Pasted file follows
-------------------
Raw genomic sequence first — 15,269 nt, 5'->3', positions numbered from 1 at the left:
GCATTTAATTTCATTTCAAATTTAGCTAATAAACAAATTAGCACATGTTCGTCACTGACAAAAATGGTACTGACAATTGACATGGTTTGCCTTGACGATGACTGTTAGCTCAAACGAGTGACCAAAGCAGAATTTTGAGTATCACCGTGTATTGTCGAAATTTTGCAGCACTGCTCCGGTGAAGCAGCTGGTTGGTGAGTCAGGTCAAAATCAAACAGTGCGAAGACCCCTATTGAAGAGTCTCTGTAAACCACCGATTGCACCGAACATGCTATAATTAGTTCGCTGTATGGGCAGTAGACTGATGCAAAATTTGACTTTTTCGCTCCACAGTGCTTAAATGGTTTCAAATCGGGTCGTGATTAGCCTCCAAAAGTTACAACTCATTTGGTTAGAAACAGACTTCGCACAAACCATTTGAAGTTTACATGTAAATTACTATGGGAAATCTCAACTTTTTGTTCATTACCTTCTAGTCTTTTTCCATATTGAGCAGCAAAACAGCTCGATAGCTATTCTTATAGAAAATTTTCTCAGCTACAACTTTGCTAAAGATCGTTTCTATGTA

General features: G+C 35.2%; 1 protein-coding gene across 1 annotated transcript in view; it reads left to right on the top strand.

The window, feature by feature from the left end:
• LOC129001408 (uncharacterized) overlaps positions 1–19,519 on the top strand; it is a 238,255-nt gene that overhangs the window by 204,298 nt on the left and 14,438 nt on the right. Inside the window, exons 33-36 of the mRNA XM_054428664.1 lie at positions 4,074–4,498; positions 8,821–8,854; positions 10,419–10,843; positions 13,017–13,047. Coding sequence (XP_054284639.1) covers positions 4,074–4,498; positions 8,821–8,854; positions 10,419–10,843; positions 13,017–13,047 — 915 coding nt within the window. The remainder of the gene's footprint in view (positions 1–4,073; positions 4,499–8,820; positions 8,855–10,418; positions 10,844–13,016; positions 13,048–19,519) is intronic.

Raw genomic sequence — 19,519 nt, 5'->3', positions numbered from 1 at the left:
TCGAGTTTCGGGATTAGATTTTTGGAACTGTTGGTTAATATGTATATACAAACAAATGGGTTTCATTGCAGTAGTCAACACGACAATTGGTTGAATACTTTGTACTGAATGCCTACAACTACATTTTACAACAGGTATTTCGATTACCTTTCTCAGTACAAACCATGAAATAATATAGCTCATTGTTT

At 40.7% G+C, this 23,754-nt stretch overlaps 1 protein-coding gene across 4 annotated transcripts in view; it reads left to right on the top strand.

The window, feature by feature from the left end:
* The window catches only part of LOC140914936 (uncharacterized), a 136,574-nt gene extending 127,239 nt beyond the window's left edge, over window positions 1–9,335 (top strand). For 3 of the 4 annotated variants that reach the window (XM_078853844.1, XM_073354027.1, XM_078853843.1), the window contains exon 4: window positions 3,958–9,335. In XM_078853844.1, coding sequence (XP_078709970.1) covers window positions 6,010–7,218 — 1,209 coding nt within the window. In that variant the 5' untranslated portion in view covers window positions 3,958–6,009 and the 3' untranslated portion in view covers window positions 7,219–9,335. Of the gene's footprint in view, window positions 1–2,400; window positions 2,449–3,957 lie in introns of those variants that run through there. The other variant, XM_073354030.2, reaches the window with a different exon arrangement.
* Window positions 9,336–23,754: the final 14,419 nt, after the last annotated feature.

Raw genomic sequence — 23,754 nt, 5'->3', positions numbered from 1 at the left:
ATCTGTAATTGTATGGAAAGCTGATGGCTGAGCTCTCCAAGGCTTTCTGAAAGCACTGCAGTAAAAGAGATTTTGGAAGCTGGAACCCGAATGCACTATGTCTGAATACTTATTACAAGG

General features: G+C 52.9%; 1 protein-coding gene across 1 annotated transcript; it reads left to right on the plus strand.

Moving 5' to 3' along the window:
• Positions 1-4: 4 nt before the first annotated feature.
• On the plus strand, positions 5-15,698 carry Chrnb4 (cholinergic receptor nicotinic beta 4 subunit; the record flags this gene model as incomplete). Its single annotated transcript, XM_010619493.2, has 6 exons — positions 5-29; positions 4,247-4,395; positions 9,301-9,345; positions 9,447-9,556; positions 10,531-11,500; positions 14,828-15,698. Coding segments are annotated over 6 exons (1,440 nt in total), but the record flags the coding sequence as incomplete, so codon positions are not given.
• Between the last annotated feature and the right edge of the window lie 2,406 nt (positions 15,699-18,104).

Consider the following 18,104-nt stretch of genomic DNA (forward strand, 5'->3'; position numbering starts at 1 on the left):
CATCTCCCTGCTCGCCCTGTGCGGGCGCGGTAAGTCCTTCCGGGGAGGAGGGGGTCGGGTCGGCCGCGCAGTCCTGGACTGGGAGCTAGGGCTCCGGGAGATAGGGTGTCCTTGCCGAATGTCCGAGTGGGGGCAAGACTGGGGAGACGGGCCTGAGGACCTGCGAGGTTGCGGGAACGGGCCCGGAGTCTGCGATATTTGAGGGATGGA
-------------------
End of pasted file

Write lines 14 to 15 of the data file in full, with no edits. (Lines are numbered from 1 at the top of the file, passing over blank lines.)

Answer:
General features: G+C 52.9%; 1 protein-coding gene across 1 annotated transcript; it reads left to right on the plus strand.

Moving 5' to 3' along the window: